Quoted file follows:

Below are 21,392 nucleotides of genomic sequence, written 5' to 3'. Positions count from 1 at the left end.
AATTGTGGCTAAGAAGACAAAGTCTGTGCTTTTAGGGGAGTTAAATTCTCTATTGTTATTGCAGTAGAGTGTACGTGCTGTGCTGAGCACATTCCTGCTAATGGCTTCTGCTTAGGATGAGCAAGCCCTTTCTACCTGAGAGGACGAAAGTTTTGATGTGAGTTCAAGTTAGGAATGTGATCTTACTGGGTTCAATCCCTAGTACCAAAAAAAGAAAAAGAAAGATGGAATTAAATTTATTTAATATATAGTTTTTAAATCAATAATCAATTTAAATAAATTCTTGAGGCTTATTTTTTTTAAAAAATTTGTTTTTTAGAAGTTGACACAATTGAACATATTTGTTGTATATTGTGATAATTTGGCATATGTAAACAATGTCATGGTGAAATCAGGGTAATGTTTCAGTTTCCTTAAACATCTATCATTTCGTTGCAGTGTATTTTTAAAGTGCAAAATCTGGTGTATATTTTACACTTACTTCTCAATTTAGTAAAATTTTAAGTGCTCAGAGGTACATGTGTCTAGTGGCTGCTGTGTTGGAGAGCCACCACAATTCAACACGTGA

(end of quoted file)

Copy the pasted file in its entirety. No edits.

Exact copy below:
Below are 21,392 nucleotides of genomic sequence, written 5' to 3'. Positions count from 1 at the left end.
AATTGTGGCTAAGAAGACAAAGTCTGTGCTTTTAGGGGAGTTAAATTCTCTATTGTTATTGCAGTAGAGTGTACGTGCTGTGCTGAGCACATTCCTGCTAATGGCTTCTGCTTAGGATGAGCAAGCCCTTTCTACCTGAGAGGACGAAAGTTTTGATGTGAGTTCAAGTTAGGAATGTGATCTTACTGGGTTCAATCCCTAGTACCAAAAAAAGAAAAAGAAAGATGGAATTAAATTTATTTAATATATAGTTTTTAAATCAATAATCAATTTAAATAAATTCTTGAGGCTTATTTTTTTTAAAAAATTTGTTTTTTAGAAGTTGACACAATTGAACATATTTGTTGTATATTGTGATAATTTGGCATATGTAAACAATGTCATGGTGAAATCAGGGTAATGTTTCAGTTTCCTTAAACATCTATCATTTCGTTGCAGTGTATTTTTAAAGTGCAAAATCTGGTGTATATTTTACACTTACTTCTCAATTTAGTAAAATTTTAAGTGCTCAGAGGTACATGTGTCTAGTGGCTGCTGTGTTGGAGAGCCACCACAATTCAACACGTGA